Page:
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What to expect from your UK university admission interview?

Learn tips, common questions, and get expert advice

The UK’s higher education is one of the best in the world, which makes their admissions processes fairly holistic as well. The admissions criteria considers your academic transcripts, statement of purpose, letters of recommendation and extra-curricular activities on your CV to gauge your interests and capabilities as a student and professional. And, one of the key tools they use to get to know you, your motivations and goals better, is the interview. 

Yes, that’s right! Upon getting your application selected, the university officials will send you a conditional offer letter. However, your complete acceptance into a UK university will be dependent on a mandatory admission interview that will be conducted over Skype. If you clear the interview, your acceptance into the university will be confirmed through a CAS (Confirmation of Acceptance for Studies) letter. This is required to apply for your UK study visa.

In this article, you will learn everything about what you should expect from your UK university admission interview as well as some of the most common questions you can expect in the interview. This applies to admission interviews conducted by few other universities around the world as well. 

What to expect?

As a student applying for a Masters in the UK, you will face a rigorous admissions process of which interviews form a critical part. University admission interviews are conducted to test and verify the credentials of candidates who appear qualified on paper. While the duration and form of the interview differ from university to university, we’ve covered a general format you can expect. The interview is generally taken by the course tutor of your selected subject.

To begin with, the interviewers will ask biographical questions to get to know you better. After this, you can expect questions related to your chosen field as a test of your knowledge in it and how you may contribute to the university.

At the end of the interview, you will be given a chance to ask questions too. This  provides you an opportunity to know more about the university and clarify any doubts you have about the university or the course you want to pursue.

Tips and Sample Questions

  • Practice Practice Practice: Practice for the interview by taking part in as many mock interviews as possible.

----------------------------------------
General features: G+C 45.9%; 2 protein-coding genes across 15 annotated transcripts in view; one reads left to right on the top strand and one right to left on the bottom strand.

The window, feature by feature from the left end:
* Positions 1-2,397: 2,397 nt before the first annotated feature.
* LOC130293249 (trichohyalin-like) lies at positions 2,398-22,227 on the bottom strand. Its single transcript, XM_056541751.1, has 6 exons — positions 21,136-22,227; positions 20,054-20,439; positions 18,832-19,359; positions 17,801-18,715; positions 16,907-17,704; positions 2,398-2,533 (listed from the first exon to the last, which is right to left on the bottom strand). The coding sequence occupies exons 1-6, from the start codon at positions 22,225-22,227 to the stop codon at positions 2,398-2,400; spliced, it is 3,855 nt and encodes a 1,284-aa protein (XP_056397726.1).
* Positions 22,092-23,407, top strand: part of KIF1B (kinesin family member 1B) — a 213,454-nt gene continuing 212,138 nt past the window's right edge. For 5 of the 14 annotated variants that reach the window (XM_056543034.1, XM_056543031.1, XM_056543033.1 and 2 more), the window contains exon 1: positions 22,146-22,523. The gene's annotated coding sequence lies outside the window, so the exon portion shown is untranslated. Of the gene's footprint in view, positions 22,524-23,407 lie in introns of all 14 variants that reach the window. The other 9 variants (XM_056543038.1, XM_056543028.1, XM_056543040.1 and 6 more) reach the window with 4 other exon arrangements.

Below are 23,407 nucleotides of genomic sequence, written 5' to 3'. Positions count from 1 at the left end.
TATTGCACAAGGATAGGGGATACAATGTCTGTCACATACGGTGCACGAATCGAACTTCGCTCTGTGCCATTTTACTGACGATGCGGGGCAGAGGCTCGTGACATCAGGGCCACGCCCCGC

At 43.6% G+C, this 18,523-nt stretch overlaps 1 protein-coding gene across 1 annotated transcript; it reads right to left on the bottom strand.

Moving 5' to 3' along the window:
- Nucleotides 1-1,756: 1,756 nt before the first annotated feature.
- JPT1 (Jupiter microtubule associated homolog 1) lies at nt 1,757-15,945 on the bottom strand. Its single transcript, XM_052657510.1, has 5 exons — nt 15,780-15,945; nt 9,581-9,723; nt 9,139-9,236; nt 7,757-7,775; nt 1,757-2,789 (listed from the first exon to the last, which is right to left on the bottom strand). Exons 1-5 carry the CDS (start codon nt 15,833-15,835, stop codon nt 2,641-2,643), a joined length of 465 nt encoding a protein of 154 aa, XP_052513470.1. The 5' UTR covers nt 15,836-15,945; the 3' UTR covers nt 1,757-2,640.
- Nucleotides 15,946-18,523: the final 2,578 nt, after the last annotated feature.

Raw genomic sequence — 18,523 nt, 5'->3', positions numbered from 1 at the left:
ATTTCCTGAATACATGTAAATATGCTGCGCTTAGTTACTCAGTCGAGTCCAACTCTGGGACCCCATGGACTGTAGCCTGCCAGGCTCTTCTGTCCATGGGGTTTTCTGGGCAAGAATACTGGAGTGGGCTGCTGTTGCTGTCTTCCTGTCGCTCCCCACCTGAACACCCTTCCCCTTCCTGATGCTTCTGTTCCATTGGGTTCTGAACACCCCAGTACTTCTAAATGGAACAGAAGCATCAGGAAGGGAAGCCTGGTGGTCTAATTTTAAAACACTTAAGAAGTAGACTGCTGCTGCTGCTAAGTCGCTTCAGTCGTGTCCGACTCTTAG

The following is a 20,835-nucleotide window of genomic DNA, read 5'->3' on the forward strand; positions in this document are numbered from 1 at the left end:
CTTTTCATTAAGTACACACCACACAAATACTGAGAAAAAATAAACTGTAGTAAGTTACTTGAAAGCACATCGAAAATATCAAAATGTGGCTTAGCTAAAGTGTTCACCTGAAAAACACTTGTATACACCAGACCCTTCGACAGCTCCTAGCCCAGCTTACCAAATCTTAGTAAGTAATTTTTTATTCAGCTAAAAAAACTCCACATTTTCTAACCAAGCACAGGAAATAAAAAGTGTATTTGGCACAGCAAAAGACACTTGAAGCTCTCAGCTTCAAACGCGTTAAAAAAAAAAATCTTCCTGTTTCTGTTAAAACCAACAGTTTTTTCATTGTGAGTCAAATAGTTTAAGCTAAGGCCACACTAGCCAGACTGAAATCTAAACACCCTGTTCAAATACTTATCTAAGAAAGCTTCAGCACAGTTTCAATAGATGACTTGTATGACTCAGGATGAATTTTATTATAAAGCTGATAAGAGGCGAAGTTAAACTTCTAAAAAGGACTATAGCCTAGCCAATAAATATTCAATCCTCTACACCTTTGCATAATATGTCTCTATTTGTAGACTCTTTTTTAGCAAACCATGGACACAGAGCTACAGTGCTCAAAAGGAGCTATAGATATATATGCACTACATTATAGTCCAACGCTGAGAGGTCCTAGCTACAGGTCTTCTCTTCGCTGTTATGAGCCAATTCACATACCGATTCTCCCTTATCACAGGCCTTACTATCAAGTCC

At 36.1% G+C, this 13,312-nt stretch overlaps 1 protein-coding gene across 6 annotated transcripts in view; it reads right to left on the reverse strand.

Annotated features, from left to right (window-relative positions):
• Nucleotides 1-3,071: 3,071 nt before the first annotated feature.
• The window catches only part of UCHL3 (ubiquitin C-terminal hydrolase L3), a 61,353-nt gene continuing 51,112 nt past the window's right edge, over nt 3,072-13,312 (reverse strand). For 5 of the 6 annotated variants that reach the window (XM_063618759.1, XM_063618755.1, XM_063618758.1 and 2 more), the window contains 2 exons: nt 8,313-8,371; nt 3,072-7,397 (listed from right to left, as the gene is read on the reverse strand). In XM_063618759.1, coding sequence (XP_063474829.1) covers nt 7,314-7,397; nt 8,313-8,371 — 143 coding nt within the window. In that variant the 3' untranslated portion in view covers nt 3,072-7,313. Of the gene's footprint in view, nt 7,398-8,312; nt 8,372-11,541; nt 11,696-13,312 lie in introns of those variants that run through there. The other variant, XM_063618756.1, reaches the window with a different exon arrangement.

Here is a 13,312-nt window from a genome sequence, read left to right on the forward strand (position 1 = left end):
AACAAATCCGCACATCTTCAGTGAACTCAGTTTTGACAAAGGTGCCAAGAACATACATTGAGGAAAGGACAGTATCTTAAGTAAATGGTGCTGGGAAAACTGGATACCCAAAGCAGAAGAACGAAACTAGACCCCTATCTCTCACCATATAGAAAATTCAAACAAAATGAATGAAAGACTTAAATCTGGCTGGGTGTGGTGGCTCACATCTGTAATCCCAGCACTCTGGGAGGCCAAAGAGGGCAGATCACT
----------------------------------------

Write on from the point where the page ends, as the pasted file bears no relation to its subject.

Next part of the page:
• Research and Learn: You can never know too much about your university: Research about the university and know your course details thoroughly. Stay up to date on the latest in your field. Go through your Statement of Purpose (SoP) and think about why you have chosen that particular course and that university. You will also be given a chance to ask questions. Remember to ask inquisitive questions about the university to your interviewer as this will show that you are interested in their university.
  • Write Write Write: Write the important points down and practice what you want to say in a short duration of time. This ensures that when you are asked, you communicate properly and efficiently and avoid vague answers. 
  • Dress the Part: Make sure you are dressed decently in formal clothing (even if it is a video interview). 
  • Give Yourself an Early Start: Double-check your details and documents and arrive at the venue early. 
  • Confident Body Language: Do not be nervous. Be confident, and this will be communicated in a positive body language.

Here are some of the common questions that are asked in a university admission interview and how you can answer them. Do remember that these questions are only indicative and the final interview process may vary. Also, remember that there are no right or wrong answers (at least most of the questions) to questions like this. 

Q1) Tell me about yourself.

This is your chance to introduce yourself in a way that you stand out from the remaining applicants. This question is open-ended and can also be asked in a tricky way at times. Some interviewers may ask you to describe  ‘how your friends describe you’

Try to avoid cliches like how hardworking you are or other common sentences. Instead, talk about how passionate you are about the chosen field and talk about the projects (if any) you have done that relate to it. You can also talk about your general hobbies, interests, or your personality traits, however, brevity is key. 

Q2) What are your achievements or tell us about an achievement you are most proud of?

Talk about your most recent achievements like the ones you accomplished during your undergraduate college days. Your achievement can be both academic or non-academic, however, make sure that you connect your answer to your academic goals by talking about how these experiences and achievements have challenged and prepared you for the next step. 

Don’t worry if you do not have big achievements. Big or small, what matters to the interviewers is how these experiences have shaped your thinking, abilities, and approaches to study in your field. 

Q3) Why did you choose this course/program?

Clearly, you would want to answer this question by talking about how much you enjoy that particular subject or how passionate you are about it. But, it is important to back your statements as well. You can say how choosing this particular course will open paths to your dream career. Let the interviewer understand your inclination towards the field is backed by grounded evidence through your past projects and future goals. 

Do not provide shallow answers like talking about how much money you can make by studying that particular subject or how many job opportunities you might find in this field. This will make the interviewer doubt your academic goals as it shows that you are not academically inclined.

This question might also have a follow-up question to understand how much you know about the course you have opted for. You can go through the university website to know more about the course. Potential follow-up questions can be:

  • What are the modules in this course?
  • How many semesters are there for this course?